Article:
Chapter 23: Drugs Used to Treat Hypertension My Nursing Test Banks

Chapter 23: Drugs Used to Treat Hypertension

Test Bank

MULTIPLE CHOICE

1. A patient who has just begun taking an angiotensin converting enzyme (ACE) inhibitor calls the nurse and reports feeling very dizzy when standing up, and asks if the medication should be discontinued. What is the nurses best response?

a.

Stop taking the medication immediately.

b.

Rise to a sitting or standing position slowly; your symptoms will resolve.

c.

I will schedule you to visit the health care provider today.

d.

Cut the pill in half and take a reduced dosage.

ANS: B

Dizziness is a common initial adverse effect of this medication, which is usually transient. The patient should be instructed to rise from a lying position slowly to avoid orthostatic hypotension and avoid falling. Medications should not be stopped immediately unless a serious adverse effect occurs. Because this is a common occurrence with ACE inhibitors, there is no need for a visit to the health care provider. A change in dosage will not alter the effect and should not be made without the advice of the primary care provider.

DIF: Cognitive Level: Application REF: p. 366 | p. 370

OBJ: 6 TOP: Nursing Process Step: Implementation

MSC: NCLEX Client Needs Category: Physiological Integrity

2. Which nursing assessment confirms that the angiotensin II receptor blocker (ARB) that a patient is taking is effective?

a.

Weight loss of more than 2 pounds/week

b.

LDL cholesterol levels have decreased.

c.

Urinary output is increased.

d.

Blood pressure has decreased.

ANS: D

The primary therapeutic outcome expected from angiotensin II receptor antagonists is reduction of blood pressure to within a normal range. Angiotensin II receptor antagonists bind angiotensin II receptor sites in the vascular smooth muscle, brain, heart, kidneys, and adrenal gland. The blood pressureelevating (vasoconstricting) and sodium retaining effects of angiotensin II are thus blocked. Weight loss, although advisable for treatment of hypertension, is not affected by ARBs. ARBs do not affect cholesterol levels. Urine output is not affected by ARBs.

DIF: Cognitive Level: Application REF: p. 373 OBJ: 7

TOP: Nursing Process Step: Assessment

MSC: NCLEX Client Needs Category: Physiological Integrity

3. How does propranolol (Inderal) control hypertension?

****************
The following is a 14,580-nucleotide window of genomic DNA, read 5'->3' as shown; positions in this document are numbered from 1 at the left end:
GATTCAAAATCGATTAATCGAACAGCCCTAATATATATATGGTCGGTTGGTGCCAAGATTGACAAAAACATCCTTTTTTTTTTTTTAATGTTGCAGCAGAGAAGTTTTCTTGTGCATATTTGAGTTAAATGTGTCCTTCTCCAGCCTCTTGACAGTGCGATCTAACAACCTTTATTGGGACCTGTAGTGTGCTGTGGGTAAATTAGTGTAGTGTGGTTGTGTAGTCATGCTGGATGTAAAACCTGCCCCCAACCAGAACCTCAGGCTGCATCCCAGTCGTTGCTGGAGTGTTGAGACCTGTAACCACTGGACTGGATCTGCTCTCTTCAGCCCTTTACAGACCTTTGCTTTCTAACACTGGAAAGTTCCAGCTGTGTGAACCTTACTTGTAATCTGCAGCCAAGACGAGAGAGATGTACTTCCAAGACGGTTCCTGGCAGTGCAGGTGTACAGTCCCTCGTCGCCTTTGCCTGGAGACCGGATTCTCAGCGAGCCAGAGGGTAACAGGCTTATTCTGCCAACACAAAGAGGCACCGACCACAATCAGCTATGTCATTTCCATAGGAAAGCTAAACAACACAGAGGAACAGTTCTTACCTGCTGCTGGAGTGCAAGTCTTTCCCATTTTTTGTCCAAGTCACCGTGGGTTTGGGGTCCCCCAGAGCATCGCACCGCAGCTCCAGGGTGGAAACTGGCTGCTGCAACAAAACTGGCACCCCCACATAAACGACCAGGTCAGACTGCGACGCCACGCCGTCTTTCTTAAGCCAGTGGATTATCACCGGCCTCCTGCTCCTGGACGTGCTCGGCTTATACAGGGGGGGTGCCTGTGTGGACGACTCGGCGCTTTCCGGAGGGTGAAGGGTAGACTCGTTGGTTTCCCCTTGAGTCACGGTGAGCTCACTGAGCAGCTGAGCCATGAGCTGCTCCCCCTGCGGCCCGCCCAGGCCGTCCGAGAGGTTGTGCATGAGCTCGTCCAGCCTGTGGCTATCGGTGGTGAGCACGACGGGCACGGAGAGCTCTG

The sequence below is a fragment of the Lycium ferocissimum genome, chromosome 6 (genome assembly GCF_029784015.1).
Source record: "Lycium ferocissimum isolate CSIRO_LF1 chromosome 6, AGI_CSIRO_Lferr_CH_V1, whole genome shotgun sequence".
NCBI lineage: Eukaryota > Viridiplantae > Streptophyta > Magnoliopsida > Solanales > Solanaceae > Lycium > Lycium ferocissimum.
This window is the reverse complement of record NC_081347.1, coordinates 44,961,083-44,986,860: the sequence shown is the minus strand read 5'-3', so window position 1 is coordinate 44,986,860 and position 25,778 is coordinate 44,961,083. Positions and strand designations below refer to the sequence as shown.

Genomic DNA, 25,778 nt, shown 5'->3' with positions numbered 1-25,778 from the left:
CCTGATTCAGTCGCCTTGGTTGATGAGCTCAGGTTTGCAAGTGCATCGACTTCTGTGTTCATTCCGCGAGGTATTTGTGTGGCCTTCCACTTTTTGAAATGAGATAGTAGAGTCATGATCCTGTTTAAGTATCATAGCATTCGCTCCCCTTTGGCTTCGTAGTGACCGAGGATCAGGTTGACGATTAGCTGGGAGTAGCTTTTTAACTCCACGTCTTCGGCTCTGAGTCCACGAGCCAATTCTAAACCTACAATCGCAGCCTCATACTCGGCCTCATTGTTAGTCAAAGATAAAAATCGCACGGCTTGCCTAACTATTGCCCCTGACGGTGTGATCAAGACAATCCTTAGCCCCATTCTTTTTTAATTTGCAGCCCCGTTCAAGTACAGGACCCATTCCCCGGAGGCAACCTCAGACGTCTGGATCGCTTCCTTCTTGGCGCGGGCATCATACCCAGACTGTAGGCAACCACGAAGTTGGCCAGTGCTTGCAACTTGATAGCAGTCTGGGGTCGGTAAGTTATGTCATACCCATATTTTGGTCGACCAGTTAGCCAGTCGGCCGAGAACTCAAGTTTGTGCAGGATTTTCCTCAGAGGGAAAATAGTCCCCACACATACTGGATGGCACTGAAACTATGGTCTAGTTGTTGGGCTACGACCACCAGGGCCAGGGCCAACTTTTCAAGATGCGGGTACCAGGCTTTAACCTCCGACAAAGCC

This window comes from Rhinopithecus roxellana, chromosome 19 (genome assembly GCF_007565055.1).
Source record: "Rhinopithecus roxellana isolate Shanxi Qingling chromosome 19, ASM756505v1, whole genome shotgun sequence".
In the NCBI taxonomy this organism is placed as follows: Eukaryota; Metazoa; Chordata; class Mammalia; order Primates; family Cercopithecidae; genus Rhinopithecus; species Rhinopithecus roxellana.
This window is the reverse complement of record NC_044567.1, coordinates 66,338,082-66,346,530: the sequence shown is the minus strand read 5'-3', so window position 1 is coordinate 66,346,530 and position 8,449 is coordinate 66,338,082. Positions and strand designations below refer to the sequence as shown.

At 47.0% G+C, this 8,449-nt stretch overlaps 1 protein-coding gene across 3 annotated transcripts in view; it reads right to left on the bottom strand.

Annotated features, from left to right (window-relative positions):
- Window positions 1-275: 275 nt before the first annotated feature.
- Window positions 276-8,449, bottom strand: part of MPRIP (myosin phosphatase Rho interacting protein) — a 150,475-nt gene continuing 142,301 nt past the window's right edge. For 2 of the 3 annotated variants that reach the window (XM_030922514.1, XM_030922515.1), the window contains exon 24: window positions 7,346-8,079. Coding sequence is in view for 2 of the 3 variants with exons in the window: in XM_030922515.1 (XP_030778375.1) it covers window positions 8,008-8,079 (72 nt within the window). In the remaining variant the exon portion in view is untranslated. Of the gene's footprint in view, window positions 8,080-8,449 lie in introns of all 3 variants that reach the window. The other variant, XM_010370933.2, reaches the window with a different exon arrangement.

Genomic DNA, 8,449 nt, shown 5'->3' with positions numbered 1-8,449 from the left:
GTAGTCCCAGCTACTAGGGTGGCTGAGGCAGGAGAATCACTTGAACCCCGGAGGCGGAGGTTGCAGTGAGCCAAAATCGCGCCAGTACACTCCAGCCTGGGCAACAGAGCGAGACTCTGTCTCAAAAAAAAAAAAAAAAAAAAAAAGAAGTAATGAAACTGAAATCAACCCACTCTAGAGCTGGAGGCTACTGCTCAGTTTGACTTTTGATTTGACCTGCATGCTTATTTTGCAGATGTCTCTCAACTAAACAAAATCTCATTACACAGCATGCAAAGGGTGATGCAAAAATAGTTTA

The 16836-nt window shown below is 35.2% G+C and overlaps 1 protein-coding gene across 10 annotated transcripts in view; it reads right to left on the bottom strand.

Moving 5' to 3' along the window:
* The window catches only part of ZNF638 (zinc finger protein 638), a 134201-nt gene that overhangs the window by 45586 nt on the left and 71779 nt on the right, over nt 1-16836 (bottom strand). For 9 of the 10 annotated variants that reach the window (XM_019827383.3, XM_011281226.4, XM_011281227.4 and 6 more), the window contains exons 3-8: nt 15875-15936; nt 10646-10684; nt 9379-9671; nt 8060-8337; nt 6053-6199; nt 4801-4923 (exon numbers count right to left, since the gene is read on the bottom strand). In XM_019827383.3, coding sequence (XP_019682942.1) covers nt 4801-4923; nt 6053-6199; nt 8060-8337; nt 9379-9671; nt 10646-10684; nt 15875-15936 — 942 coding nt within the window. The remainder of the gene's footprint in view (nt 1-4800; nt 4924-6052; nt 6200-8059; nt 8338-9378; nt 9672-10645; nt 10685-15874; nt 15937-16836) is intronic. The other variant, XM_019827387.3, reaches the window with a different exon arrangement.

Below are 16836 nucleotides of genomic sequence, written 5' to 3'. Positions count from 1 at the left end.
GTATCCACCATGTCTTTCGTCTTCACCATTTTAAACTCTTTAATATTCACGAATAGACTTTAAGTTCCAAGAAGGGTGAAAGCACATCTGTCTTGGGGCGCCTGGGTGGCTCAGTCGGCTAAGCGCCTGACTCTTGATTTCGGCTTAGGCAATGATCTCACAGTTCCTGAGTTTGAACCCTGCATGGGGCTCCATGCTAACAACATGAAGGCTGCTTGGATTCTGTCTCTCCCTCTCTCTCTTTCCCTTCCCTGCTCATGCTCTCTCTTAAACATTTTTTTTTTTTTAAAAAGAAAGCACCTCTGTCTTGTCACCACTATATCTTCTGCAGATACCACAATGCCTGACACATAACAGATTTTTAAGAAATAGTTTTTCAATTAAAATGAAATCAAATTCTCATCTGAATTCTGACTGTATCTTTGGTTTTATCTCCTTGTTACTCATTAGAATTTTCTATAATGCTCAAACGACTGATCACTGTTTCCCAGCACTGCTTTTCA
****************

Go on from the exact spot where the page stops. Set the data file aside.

a.

Blocks alpha receptors throughout the body

b.

Increases the diuretic response in the renal tubules

c.

Reduces the sympathetic stimulation in cardiac muscle

d.

Inhibits the conversion of angiotensin I to angiotensin II

ANS: C

The beta adrenergicblocking agents block beta receptor stimulation in the heart, which then inhibits cardiac response to sympathetic nerve stimulation. This results in a decrease in heart rate, cardiac output, and blood pressure. Beta blockers do not affect alpha receptors. Beta blockers do not have a diuretic effect. ACE inhibitors are in the class of drugs that affects angiotensin conversion.

DIF: Cognitive Level: Knowledge REF: p. 367 OBJ: 7

TOP: Nursing Process Step: Implementation

MSC: NCLEX Client Needs Category: Physiological Integrity

4. Which class of antihypertensive agents should be avoided by patients with asthma?

a.

ACE inhibitors

b.

Diuretics

c.

Aldosterone receptor antagonists

d.

Beta adrenergic blocking agents

ANS: D

Beta adrenergic blocking agents can cause bronchoconstriction, which will aggravate asthmatic conditions. ACE inhibitors do not affect respiratory function. Diuretics have the effect of improving respiratory function in cases of congestive heart failure. Aldosterone receptor antagonists do not affect respiratory function.

DIF: Cognitive Level: Knowledge REF: p. 367 OBJ: 7

TOP: Nursing Process Step: Implementation

MSC: NCLEX Client Needs Category: Safe, Effective Care Environment

5. Which is true about postural hypotension during therapy with direct vasodilators?

a.

It indicates a therapeutic effect.

b.

It gradually resolves with continued medication use.

c.

It is a dose limiting complication of drug therapy.

d.

It is a precursor to hypertensive crisis.

ANS: B

Orthostatic hypotension can occur particularly at the initiation of therapy. Patients should be encouraged to change positions slowly. Symptoms generally will resolve as the patient becomes used to the medication. Postural hypotension is not a therapeutic effect and is not a precursor to a hypertensive crisis. Postural hypotension is an adverse effect with vasodilator therapy.

DIF: Cognitive Level: Comprehension REF: p. 366 | p. 370 | p. 383

OBJ: 7 TOP: Nursing Process Step: Assessment

MSC: NCLEX Client Needs Category: Physiological Integrity

6. The nurse instructs the patient to avoid the sudden discontinuation of beta adrenergic blockers so as to avoid which symptom?